(Previously: Black Earth energy receptor fields, The Wisconsin desert)
O it’s fine to get up all in the morning
With the lark flying high in the sky,
And pack up all your belongings …
July 19th; second day of the Mississippi trip. In a way it wasn’t until I was packing up to head westward that I was really conscious of having an adventure: rather than turning around to go back home as I usually do on weekend trips, I was pressing on to fresh fields and pastures new.
I picked up the bike trail for a few miles to the very small village of Gotham – pronounced “Goe-tham” – where I joined Highway 60, which winds along with the Wisconsin River. Wooded bluffs rose on my right hand:
and the river with its many islands shimmered on my left:
and for the first hour or so, traffic was almost non-existent.
One of the bluffs that I passed bears the curious name of Bogus Bluff. In his book, The Wisconsin: River of a Thousand Isles, August Derleth has the following to say:
Around Bogus Bluff in the town of Orion has sprung up a really remarkable rigmarole of legend and fact. There is, for instance, the account which is purported to have appeared in print in the Vienna (Austria) Courier of a cave near the bluff in which abounded the bones of prehistoric animals, and the skeletons of a vanished race. One S. von W., supposedly the author of the account, wrote: “Fragments of rock were everywhere, amongst them the bones of prehistoric animals. Here and there were also fragments and antlers of deer and elk … I cannot describe the horror I felt. The bottom of the cave was covered with skeletons of a vanished race. Skulls were everywhere…”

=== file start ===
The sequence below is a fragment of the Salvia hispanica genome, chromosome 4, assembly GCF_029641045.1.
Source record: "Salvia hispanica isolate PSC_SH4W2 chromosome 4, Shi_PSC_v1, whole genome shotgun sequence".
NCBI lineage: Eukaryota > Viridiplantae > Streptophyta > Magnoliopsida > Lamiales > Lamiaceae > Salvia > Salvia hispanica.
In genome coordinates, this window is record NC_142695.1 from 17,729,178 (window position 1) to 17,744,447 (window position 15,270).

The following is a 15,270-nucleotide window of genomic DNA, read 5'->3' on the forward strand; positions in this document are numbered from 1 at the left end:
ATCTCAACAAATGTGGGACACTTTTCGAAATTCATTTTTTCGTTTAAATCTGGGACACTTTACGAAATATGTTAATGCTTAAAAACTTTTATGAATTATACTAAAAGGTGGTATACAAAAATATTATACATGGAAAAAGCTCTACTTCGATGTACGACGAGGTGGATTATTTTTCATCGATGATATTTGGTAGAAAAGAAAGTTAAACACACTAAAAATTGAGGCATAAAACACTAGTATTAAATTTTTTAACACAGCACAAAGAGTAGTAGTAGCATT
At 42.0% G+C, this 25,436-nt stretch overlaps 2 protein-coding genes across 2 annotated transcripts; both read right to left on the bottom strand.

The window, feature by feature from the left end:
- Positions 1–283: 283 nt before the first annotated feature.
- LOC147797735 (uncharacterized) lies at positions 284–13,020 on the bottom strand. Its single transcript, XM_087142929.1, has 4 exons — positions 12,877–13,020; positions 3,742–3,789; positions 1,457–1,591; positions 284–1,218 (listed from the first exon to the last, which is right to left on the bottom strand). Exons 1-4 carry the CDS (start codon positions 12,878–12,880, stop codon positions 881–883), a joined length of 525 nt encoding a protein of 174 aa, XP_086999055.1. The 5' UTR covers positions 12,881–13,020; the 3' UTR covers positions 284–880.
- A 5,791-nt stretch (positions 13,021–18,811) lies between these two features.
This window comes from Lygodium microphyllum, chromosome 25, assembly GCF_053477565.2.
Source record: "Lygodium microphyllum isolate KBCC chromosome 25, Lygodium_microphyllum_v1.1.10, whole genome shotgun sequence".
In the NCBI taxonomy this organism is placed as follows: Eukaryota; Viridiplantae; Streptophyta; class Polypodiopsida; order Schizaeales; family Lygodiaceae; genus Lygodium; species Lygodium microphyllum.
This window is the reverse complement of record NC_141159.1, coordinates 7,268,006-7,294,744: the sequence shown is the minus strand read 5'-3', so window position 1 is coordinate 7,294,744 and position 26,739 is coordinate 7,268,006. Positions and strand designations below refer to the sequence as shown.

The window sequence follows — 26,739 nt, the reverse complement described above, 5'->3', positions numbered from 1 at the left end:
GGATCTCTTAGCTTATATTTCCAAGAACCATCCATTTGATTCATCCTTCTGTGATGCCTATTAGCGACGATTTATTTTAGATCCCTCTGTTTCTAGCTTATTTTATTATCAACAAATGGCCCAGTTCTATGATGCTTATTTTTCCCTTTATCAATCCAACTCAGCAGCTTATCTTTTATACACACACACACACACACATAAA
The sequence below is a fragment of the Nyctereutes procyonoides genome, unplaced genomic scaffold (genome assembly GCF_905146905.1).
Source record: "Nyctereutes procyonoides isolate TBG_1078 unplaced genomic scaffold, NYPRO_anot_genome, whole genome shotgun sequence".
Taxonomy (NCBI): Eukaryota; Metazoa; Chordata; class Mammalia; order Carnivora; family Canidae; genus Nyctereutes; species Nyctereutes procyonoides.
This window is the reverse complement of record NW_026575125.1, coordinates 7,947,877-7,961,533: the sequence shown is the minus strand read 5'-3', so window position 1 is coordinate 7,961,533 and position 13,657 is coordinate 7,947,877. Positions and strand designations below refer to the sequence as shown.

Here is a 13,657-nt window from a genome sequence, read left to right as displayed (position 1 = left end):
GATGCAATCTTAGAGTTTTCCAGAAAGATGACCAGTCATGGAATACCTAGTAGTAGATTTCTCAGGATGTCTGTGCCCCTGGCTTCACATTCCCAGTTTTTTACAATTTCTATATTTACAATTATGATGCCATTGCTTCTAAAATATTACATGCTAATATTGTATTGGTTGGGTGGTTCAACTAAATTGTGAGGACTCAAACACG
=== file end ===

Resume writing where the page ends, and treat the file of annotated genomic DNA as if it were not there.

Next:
But it is the counterfeiters who lend something of authority to the fascination of Bogus Bluff. There were counterfeiters, apparently…[t]he variety of the stories handed down is infinite.
Orion is a ghost-town now, but just across the river is Muscoda, Morel Mushroom Capital of Wisconsin. Though alive and well, Muscoda was not yet really awake. I stopped for a rest at a park with a war memorial and an appropriately-decorated Little Free Library:
which contained a copy of Susan Cooper’s Silver on the Tree, the final book in the Dark is Rising sequence.